An increasing number of studies indicate that wildlife is stressed by noise pollution causing a variety of impacts on the environment by disturbing mammal, bird and fish feeding and breeding patterns. According to the National Park Service, these effects are compounded by other stressors including disease and extreme weather.
Sound plays a key role in the ecosystem. The National Park Service indicates that the acoustical environment affects wildlife in terms of its ability to find adequate habitat, avoid predators, protect young, locate food and attract a mate. As noise pollution from human beings in the form of motor vehicle and airplane traffic among other causes increases, wildlife is forced to adapt in ways that are not sustainable. For example researchers discovered that the males of a particular frog species began calling at a higher pitch in an effort to distinguish their calls from traffic noise. However, the females of that species prefer a lower pitch, which means there is less successful mating within the species in general.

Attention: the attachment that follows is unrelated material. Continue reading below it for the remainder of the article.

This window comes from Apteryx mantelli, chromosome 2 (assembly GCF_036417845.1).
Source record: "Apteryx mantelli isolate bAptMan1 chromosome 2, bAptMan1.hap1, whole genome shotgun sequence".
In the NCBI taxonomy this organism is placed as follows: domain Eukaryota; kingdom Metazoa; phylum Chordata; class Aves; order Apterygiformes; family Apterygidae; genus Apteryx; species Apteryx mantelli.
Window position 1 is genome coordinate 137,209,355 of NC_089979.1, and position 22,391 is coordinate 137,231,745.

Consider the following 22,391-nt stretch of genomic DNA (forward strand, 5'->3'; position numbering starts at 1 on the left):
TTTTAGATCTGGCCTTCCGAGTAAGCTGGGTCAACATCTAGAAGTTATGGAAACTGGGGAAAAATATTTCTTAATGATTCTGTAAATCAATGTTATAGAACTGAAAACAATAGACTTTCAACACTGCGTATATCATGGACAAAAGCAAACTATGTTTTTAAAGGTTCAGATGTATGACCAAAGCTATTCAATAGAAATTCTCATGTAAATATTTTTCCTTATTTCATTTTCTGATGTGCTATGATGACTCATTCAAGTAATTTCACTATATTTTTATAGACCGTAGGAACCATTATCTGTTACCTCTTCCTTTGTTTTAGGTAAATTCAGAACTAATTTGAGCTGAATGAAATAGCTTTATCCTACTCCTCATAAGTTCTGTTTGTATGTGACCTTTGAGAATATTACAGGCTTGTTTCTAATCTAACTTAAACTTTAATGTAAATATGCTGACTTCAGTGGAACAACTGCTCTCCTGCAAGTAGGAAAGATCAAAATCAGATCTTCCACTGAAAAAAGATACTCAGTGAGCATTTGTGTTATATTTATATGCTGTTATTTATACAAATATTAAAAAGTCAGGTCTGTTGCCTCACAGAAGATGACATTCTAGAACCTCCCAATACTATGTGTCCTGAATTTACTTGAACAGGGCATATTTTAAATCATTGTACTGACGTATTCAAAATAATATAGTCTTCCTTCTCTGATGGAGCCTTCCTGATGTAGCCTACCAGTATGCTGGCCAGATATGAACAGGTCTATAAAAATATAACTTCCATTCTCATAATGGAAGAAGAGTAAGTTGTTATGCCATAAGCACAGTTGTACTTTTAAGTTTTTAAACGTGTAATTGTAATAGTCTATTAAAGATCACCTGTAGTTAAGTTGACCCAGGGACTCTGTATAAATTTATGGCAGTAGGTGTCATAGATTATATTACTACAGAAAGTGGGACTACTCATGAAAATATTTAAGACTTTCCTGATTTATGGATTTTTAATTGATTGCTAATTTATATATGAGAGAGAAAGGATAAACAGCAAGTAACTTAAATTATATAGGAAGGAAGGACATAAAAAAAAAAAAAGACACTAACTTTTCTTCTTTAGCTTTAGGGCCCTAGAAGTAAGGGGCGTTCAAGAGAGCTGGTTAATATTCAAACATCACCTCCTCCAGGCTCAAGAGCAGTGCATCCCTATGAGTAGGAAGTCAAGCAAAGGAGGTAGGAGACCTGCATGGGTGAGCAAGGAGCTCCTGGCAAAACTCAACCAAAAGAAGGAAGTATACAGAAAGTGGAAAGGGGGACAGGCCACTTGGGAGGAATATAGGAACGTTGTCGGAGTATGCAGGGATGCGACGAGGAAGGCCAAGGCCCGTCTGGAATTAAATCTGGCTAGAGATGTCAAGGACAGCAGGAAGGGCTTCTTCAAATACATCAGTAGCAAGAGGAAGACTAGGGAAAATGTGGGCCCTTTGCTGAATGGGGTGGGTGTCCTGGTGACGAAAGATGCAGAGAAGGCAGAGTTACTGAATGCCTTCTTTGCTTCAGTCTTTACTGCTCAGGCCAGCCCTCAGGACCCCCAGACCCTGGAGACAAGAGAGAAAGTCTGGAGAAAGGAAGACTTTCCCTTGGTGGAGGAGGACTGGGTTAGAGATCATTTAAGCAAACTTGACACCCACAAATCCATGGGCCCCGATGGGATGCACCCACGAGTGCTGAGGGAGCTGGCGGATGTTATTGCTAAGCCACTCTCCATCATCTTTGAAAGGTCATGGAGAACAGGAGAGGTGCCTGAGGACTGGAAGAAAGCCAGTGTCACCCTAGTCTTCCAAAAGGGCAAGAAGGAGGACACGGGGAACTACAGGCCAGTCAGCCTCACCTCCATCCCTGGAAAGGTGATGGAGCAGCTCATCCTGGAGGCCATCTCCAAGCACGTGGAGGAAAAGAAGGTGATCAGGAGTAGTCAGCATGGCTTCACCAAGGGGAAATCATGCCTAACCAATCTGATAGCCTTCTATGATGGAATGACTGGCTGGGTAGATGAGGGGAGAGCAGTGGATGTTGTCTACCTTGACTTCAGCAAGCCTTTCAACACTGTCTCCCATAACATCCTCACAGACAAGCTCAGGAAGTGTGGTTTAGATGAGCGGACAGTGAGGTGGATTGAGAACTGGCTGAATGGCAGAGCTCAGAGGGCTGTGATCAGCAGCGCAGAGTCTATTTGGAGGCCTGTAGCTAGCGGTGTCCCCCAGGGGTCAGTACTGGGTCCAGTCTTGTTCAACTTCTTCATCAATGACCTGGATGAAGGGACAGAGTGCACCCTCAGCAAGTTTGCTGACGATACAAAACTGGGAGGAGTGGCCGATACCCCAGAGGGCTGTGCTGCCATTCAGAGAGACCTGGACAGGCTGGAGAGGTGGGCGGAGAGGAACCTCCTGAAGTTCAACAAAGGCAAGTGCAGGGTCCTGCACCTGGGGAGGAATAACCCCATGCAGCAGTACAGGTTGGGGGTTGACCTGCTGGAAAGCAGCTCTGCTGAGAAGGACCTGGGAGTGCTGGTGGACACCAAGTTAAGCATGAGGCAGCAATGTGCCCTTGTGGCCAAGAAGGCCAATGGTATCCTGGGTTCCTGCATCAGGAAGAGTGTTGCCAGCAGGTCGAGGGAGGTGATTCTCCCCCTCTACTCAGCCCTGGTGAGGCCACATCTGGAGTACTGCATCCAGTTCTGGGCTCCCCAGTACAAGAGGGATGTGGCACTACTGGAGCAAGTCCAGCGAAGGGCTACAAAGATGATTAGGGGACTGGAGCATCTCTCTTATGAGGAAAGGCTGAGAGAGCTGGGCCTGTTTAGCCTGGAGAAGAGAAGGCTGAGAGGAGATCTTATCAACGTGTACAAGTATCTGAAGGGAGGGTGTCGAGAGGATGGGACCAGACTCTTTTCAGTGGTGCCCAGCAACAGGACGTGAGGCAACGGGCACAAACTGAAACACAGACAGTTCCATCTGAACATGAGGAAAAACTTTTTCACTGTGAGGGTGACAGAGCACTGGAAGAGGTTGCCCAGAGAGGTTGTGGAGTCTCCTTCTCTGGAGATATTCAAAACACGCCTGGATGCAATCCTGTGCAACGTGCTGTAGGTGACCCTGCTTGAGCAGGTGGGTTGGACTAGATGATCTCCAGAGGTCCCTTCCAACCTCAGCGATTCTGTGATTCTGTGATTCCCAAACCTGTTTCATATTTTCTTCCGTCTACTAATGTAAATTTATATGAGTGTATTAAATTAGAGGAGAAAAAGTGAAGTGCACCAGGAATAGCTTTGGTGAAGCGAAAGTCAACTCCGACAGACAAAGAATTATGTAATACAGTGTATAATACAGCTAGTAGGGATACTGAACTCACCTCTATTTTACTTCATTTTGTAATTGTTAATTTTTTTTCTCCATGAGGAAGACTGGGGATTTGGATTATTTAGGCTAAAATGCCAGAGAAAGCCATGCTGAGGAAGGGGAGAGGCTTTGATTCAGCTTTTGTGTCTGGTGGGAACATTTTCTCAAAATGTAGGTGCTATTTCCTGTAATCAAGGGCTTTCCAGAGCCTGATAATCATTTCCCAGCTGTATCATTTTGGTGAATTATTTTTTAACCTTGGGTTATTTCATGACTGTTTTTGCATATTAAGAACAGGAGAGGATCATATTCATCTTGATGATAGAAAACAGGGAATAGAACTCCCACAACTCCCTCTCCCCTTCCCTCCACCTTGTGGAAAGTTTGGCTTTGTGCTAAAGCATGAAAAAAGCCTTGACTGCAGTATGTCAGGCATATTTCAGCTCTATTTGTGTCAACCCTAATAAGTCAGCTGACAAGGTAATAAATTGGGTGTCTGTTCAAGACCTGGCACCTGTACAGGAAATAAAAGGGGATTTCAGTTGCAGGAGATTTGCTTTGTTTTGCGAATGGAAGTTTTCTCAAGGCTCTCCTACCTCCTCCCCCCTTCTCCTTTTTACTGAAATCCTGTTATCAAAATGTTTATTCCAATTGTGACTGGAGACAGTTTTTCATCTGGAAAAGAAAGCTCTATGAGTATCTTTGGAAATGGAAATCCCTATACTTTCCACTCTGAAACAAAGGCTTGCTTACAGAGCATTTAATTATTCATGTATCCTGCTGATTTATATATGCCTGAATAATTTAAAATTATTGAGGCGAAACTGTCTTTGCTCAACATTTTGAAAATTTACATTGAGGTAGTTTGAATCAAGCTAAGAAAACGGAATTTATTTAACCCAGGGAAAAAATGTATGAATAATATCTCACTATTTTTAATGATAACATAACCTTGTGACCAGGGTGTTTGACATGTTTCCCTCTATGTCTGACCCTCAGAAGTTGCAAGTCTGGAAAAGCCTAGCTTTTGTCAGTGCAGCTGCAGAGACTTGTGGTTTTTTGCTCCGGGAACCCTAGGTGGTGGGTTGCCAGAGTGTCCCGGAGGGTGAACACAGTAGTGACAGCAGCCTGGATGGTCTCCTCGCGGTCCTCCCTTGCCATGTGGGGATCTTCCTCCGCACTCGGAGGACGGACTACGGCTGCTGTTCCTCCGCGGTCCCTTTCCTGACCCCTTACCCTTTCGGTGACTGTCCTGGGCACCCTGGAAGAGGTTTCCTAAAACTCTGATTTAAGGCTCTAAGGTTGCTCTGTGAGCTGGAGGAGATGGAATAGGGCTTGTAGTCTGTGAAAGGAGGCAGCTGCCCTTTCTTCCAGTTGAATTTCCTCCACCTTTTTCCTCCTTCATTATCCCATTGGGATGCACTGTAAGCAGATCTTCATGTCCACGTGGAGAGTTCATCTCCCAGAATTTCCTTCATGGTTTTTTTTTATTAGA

The Environmental Protection Agency defines noise pollution as any sound that is disturbing or unwanted. In human terms this usually includes sounds that disrupt sleep or conversation or otherwise erode a person's quality of life. The same holds true for wildlife, only with far more dire consequences.